Industrial meat production has for some time been subject to a high degree of automation that is continually increasing. This derives in part from relieving the persons who work in this field from stringent manual labor, but also, in particular, in order to assure a high quality standard in the interest of the consumer. This is also in accord with the economic requirements of the producing concerns, which are subject to ever increasing price pressure. Taking into consideration this mix of positions, in the past, a number of methods have been developed which make it possible to obtain information on the quality of meat even at an early stage of processing. Thus, methods have become known, by means of which information can be obtained on meat, fat and weight proportions on the still largely intact slaughtered animal body. Corresponding information refers to the slaughtered animal body overall or to parts to be separated out in the course of cutting up, for example, information for determining a ham weight or for dividing tissue compartments in the region of the cutlet or roast. Methods based on ultrasound and/or evaluation and classification by video technology are used for this purpose.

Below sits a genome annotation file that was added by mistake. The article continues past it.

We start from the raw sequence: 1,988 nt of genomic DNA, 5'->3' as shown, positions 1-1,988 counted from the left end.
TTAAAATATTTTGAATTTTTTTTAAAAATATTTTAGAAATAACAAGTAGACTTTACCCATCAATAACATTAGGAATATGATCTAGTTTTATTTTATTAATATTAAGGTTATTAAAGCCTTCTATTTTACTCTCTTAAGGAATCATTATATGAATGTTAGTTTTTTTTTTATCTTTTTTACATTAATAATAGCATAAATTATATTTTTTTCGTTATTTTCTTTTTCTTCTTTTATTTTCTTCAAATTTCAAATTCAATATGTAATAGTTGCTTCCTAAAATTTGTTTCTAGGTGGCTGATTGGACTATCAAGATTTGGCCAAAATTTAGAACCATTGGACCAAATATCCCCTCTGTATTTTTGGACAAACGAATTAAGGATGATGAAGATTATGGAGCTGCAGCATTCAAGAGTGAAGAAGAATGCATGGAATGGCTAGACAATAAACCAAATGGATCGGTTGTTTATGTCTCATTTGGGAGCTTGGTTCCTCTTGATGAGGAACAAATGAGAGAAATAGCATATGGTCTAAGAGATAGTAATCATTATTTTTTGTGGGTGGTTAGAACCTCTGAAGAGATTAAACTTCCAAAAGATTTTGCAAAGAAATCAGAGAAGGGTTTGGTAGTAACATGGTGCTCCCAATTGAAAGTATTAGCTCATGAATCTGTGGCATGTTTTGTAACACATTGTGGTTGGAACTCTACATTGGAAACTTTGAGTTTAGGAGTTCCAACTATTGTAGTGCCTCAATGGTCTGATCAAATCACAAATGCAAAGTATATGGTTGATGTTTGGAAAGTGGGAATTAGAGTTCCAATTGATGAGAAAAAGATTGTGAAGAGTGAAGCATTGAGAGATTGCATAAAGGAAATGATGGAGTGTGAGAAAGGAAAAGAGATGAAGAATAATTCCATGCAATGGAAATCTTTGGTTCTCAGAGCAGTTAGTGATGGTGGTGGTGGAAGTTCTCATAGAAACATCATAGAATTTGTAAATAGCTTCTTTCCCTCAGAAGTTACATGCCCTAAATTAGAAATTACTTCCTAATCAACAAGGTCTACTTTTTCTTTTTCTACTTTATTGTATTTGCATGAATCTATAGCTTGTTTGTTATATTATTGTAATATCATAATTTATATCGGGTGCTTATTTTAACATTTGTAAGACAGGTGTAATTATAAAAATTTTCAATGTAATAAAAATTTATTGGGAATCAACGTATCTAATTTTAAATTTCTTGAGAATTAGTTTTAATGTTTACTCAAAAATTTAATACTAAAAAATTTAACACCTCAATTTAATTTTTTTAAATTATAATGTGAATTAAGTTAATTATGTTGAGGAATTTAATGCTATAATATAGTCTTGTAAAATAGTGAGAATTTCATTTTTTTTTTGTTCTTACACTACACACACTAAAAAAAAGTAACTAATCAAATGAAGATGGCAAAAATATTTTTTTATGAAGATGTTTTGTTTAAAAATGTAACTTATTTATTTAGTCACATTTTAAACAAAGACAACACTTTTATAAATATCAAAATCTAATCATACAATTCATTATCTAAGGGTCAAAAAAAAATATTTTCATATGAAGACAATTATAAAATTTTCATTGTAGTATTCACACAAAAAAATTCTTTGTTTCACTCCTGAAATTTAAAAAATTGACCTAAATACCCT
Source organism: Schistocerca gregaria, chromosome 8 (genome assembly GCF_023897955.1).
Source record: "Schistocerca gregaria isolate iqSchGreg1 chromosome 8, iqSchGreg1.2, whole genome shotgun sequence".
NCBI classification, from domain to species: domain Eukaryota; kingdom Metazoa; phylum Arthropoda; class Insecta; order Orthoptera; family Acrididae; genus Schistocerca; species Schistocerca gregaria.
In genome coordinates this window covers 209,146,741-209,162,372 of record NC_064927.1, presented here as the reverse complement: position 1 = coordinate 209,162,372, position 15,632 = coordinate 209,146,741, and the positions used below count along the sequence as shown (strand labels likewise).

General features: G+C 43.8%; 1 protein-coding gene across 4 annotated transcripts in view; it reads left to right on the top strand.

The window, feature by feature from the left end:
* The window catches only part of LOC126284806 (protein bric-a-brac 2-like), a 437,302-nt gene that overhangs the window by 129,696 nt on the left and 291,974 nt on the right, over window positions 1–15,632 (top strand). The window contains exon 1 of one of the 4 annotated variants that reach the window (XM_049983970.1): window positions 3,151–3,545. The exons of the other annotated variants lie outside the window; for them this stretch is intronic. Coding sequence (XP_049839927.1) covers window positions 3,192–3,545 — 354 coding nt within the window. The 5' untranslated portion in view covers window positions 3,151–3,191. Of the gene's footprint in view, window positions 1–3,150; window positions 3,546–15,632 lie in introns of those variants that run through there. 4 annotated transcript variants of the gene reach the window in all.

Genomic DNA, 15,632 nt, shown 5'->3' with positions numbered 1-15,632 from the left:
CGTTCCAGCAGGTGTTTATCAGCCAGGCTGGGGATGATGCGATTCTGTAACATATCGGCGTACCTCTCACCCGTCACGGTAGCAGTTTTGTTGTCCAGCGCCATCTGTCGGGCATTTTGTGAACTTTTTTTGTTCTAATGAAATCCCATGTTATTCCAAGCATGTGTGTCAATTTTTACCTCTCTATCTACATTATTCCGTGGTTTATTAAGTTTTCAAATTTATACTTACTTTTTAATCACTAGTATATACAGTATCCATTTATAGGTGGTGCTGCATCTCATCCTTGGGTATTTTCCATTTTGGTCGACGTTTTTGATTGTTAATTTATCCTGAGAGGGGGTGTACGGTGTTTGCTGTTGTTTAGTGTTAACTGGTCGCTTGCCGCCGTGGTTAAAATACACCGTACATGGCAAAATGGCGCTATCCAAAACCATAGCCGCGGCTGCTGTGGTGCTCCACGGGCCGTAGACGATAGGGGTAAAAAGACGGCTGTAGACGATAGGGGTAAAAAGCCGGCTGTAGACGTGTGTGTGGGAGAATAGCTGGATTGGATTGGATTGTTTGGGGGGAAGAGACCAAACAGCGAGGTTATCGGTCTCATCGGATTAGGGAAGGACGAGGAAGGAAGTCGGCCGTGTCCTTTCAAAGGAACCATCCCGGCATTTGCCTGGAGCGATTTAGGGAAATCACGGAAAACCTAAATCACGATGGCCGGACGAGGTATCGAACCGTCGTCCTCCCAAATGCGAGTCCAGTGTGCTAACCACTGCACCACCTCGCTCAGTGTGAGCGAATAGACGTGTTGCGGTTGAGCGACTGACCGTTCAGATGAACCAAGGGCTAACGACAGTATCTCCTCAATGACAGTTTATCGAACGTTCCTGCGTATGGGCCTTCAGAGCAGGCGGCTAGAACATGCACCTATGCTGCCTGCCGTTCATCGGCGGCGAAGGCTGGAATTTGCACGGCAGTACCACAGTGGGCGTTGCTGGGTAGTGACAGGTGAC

Thus, for example, DE 4,408,604 C2 describes an evaluation method, in which the tissue compartments of meat and fat as well as of meat or fat and bone are differentiated by means of video technology followed by computerized processing of images taken of the halves of the slaughtered animal body. The method described in DE 199 52 628 B4 presents yet another step. The method disclosed in this publication makes it possible to conduct a determination of the weights, as well as the weight and meat proportions of the various pieces, such as ham, roast, filet, shoulder, and/or belly, on the uncut halves of a slaughtered pig. Here, the method proceeds from a differentiation of image points according to whether they represent meat, fat or bone, which is comparable to the publication cited above, but also makes possible a determination of the parameters that determine the commercial value of the parts, with the help of landmarks on the contour of the halves of the slaughtered animal body and by evaluating the image points and interpolating the course and position of the backbone and the subcutaneous layer of lard. Even when the data obtained, as emphasized, make possible certain conclusions relative to cutting up the slaughtered animal body that is favorable from qualitative and economic viewpoints, the data are only useful in a limited way, in particular if they are to be used for an automated cutting up. In practice, therefore, the cutting up is carried out with the use of machines, which, however, are usually still manually guided. In the ideal case, the butcher attempts to at least utilize the knowledge obtained in the evaluation, for example, in order to cut off a filet piece in such a way that it is to the greatest extent devoid of fat or to cut up the carcass according to the results of the evaluation for the tissue calculated as the ham actually as a whole ham of corresponding quality. However, if the butcher, despite the information that is available to him relative to the properties of the meat, is instructed to a great extent by his own experience, he will finally cut up the meat for the most part based on his own subjective estimation, and thus more or less precisely. Therefore, for example, a high-priced filet piece might not be cut out to the greatest extent possible from the slaughtered animal body, or parts are separated with it which do not basically satisfy the requirements established for a filet piece, so that it must be post-processed later on, and if it is not, the qualitative expectations of the customer will not be met.